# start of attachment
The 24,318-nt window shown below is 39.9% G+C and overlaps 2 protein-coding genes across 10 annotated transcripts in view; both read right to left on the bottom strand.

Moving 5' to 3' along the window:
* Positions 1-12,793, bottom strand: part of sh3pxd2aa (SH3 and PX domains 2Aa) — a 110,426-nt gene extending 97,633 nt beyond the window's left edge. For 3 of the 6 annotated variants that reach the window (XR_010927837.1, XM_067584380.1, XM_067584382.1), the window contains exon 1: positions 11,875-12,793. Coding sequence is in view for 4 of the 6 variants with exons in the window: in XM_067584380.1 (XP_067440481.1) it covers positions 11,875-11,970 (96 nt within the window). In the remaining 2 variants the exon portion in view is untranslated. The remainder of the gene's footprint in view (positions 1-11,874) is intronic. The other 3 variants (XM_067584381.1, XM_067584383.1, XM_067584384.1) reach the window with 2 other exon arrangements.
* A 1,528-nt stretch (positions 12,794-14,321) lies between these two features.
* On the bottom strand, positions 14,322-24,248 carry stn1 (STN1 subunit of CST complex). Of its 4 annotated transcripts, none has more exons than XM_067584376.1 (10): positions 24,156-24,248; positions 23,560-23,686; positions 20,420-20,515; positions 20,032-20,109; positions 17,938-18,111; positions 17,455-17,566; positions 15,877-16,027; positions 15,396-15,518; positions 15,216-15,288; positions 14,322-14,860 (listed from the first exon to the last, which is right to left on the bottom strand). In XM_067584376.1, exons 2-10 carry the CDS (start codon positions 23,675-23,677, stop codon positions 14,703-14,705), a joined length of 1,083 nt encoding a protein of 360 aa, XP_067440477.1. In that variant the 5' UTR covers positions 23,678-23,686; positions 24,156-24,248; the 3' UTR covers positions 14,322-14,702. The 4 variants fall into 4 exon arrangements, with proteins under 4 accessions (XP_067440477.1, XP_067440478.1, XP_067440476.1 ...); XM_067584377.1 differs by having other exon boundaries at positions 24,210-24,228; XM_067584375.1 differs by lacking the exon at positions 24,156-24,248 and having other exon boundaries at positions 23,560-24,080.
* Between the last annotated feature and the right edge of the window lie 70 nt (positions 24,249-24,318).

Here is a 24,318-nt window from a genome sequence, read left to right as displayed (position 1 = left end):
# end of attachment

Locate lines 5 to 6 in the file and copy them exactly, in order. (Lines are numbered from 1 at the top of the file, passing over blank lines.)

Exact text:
* On the bottom strand, positions 14,322-24,248 carry stn1 (STN1 subunit of CST complex). Of its 4 annotated transcripts, none has more exons than XM_067584376.1 (10): positions 24,156-24,248; positions 23,560-23,686; positions 20,420-20,515; positions 20,032-20,109; positions 17,938-18,111; positions 17,455-17,566; positions 15,877-16,027; positions 15,396-15,518; positions 15,216-15,288; positions 14,322-14,860 (listed from the first exon to the last, which is right to left on the bottom strand). In XM_067584376.1, exons 2-10 carry the CDS (start codon positions 23,675-23,677, stop codon positions 14,703-14,705), a joined length of 1,083 nt encoding a protein of 360 aa, XP_067440477.1. In that variant the 5' UTR covers positions 23,678-23,686; positions 24,156-24,248; the 3' UTR covers positions 14,322-14,702. The 4 variants fall into 4 exon arrangements, with proteins under 4 accessions (XP_067440477.1, XP_067440478.1, XP_067440476.1 ...); XM_067584377.1 differs by having other exon boundaries at positions 24,210-24,228; XM_067584375.1 differs by lacking the exon at positions 24,156-24,248 and having other exon boundaries at positions 23,560-24,080.
* Between the last annotated feature and the right edge of the window lie 70 nt (positions 24,249-24,318).